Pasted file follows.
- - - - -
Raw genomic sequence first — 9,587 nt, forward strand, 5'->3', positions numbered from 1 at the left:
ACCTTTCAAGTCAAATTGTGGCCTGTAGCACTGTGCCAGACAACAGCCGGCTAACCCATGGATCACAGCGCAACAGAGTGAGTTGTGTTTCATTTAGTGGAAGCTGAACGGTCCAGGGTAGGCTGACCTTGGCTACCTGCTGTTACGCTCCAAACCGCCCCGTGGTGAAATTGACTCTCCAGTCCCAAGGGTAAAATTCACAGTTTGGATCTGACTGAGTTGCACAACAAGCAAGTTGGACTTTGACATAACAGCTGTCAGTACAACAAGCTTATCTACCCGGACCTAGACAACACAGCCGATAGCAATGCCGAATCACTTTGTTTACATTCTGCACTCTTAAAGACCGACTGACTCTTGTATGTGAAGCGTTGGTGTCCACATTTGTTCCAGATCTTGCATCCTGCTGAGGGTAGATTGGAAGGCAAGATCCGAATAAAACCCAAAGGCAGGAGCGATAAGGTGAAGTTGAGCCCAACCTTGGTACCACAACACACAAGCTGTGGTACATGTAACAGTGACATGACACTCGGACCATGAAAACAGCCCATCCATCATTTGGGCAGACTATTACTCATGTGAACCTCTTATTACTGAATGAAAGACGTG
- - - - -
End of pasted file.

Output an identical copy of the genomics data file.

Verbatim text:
Raw genomic sequence first — 9,587 nt, forward strand, 5'->3', positions numbered from 1 at the left:
ACCTTTCAAGTCAAATTGTGGCCTGTAGCACTGTGCCAGACAACAGCCGGCTAACCCATGGATCACAGCGCAACAGAGTGAGTTGTGTTTCATTTAGTGGAAGCTGAACGGTCCAGGGTAGGCTGACCTTGGCTACCTGCTGTTACGCTCCAAACCGCCCCGTGGTGAAATTGACTCTCCAGTCCCAAGGGTAAAATTCACAGTTTGGATCTGACTGAGTTGCACAACAAGCAAGTTGGACTTTGACATAACAGCTGTCAGTACAACAAGCTTATCTACCCGGACCTAGACAACACAGCCGATAGCAATGCCGAATCACTTTGTTTACATTCTGCACTCTTAAAGACCGACTGACTCTTGTATGTGAAGCGTTGGTGTCCACATTTGTTCCAGATCTTGCATCCTGCTGAGGGTAGATTGGAAGGCAAGATCCGAATAAAACCCAAAGGCAGGAGCGATAAGGTGAAGTTGAGCCCAACCTTGGTACCACAACACACAAGCTGTGGTACATGTAACAGTGACATGACACTCGGACCATGAAAACAGCCCATCCATCATTTGGGCAGACTATTACTCATGTGAACCTCTTATTACTGAATGAAAGACGTG